Their highly elongated orbits only bring them close to the Sun and the Earth for a short period of time, which heats them up and produces their signature tails.
Asteroids, on the other hand, are usually found between Mars and Jupiter in the asteroid belt and have thought to be in the warm part of our system for nearly five billion years – and typically, these objects contain no ice.
There are a few unusual exceptions to this dichotomy, however, known as “main belt comet”. This one, known as Asteroid 248370, is one of approximately 20 objects that have currently been confirmed or are suspected to exist.
“248370 can be thought of as both an asteroid and a comet, or more specifically, a main-belt asteroid that has just recently been recognised to also be a comet,” Planetary Science Institute senior scientist Henry Hsieh said.
“It fits the physical definitions of a comet, in that it is likely icy and is ejecting dust into space, even though it also has the orbit of an asteroid. This duality and blurring of the boundary between what were previously thought to be two completely separate types of objects – asteroids and comets – is a key part of what makes these objects so interesting.”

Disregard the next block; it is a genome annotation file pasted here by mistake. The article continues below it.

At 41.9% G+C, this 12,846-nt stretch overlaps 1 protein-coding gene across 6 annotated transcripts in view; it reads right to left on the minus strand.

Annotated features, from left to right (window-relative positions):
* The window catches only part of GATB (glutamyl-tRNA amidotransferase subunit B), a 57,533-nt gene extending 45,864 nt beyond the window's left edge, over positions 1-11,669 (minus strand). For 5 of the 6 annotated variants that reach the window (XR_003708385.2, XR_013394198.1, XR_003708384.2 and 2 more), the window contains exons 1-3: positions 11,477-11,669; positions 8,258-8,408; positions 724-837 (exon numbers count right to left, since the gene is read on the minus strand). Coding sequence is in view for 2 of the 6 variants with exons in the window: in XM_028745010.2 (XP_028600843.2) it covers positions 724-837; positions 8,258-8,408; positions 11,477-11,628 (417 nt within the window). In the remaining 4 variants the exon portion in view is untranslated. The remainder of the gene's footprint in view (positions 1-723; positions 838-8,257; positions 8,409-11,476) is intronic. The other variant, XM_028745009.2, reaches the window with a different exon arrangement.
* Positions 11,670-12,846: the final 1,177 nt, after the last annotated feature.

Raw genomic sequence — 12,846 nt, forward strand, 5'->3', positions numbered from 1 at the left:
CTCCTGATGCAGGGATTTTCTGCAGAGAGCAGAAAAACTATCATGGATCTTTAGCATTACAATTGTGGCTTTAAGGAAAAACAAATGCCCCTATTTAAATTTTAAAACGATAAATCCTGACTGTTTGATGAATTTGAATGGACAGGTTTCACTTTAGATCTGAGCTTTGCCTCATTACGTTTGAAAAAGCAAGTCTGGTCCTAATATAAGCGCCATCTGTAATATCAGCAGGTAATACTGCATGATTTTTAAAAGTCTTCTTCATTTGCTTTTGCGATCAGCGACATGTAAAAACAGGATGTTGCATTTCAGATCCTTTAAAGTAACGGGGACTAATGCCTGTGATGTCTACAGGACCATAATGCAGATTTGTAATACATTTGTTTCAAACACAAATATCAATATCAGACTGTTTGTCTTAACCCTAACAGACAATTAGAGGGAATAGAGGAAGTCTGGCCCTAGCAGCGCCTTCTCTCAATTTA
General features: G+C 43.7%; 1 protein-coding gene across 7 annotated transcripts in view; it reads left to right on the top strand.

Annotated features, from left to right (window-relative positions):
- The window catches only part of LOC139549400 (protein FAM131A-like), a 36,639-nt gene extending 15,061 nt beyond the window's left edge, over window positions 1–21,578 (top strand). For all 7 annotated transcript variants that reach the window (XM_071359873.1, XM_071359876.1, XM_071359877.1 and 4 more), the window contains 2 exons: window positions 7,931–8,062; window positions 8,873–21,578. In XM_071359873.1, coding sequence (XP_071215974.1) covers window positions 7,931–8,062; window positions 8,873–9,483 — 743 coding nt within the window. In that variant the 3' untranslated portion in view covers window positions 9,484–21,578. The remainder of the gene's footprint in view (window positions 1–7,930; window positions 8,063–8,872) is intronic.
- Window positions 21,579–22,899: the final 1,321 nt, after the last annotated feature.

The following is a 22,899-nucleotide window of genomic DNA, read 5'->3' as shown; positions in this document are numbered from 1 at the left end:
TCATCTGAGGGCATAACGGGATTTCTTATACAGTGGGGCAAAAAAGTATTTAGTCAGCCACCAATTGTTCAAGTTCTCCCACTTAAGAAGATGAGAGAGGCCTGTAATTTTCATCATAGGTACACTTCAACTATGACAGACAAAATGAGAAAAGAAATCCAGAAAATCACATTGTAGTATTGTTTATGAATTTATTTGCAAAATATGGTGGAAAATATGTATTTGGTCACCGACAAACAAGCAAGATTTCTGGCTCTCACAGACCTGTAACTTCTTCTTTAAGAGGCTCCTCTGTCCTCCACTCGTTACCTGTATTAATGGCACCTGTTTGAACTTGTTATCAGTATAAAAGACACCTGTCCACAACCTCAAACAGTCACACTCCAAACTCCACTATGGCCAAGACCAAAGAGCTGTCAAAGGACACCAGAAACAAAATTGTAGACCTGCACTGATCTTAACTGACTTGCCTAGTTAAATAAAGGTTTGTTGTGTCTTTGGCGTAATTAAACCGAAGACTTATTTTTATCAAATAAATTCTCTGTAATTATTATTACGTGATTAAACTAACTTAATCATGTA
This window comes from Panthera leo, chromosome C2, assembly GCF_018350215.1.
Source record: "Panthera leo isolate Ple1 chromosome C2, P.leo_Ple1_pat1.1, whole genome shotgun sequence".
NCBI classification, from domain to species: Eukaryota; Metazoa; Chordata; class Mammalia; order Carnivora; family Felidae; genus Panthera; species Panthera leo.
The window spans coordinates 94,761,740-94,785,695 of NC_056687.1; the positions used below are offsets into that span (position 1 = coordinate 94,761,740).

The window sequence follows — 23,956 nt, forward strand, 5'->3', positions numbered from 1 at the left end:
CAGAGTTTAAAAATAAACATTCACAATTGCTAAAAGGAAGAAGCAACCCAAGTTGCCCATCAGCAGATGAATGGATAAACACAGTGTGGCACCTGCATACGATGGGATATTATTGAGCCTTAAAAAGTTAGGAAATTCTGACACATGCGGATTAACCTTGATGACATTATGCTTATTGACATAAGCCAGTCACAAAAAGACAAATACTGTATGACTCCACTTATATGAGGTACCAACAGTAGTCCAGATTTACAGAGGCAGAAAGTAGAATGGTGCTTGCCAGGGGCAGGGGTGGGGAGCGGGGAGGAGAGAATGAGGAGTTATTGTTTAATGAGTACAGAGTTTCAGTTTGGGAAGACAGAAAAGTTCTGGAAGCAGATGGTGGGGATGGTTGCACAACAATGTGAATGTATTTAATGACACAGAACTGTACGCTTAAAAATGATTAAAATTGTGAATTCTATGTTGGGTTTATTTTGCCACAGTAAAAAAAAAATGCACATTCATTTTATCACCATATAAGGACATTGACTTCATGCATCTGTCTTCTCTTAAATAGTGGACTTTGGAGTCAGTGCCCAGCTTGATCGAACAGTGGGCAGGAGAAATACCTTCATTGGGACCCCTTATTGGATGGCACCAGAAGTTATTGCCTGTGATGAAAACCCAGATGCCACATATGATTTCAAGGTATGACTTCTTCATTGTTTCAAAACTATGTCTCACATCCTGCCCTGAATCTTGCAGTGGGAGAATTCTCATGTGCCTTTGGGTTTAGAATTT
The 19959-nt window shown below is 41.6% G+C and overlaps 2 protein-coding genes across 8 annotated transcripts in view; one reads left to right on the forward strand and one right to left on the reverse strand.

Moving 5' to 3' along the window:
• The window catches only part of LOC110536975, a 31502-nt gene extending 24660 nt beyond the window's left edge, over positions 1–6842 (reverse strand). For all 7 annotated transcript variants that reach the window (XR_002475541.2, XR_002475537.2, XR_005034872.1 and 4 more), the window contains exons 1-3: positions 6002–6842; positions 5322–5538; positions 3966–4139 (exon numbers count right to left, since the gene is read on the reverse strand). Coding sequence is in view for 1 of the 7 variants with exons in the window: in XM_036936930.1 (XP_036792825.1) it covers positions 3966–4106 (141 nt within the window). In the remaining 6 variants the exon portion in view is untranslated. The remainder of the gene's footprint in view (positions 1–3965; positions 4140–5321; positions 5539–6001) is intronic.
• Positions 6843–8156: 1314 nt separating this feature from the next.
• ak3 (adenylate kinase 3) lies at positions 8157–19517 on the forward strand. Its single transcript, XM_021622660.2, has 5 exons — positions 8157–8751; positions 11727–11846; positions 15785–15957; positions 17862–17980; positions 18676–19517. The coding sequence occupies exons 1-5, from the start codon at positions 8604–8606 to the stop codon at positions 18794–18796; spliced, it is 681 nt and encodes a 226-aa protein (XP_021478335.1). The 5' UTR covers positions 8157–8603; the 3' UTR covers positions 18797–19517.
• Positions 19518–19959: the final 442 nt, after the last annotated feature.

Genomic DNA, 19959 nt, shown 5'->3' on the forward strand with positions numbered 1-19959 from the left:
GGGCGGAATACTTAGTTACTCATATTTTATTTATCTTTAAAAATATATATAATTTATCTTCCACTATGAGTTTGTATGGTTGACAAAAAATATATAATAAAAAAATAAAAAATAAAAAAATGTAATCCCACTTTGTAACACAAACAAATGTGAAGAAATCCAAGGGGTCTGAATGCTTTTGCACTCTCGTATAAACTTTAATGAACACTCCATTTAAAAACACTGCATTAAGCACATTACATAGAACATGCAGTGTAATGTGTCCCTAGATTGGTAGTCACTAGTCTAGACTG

The asteroid has a solid head approximately two miles across surrounded by a dust cloud, with a 450,000 mile-long tail but only 900 miles wide.
“This extremely narrow tail tells us that dust particles are barely floating off of the nucleus at extremely slow speeds and that the flow of gas escaping from the comet that normally lifts dust off into space from a comet is extremely weak. Such slow speeds would normally make it difficult for dust to escape from the gravity of the nucleus itself, so this suggests that something else might be helping the dust to escape. For example, the nucleus might be spinning fast enough that it’s helping to fling dust off into space that has been partially lifted by escaping gas,” Hsieh said.
The discovery of this strange object will spark further study, as it is thought that a substantial part of Earth’s water was delivered via impacts from asteroids in the main belt. These rocks offer a potential way to test that hypothesis and gain more information about the origin of life on Earth.
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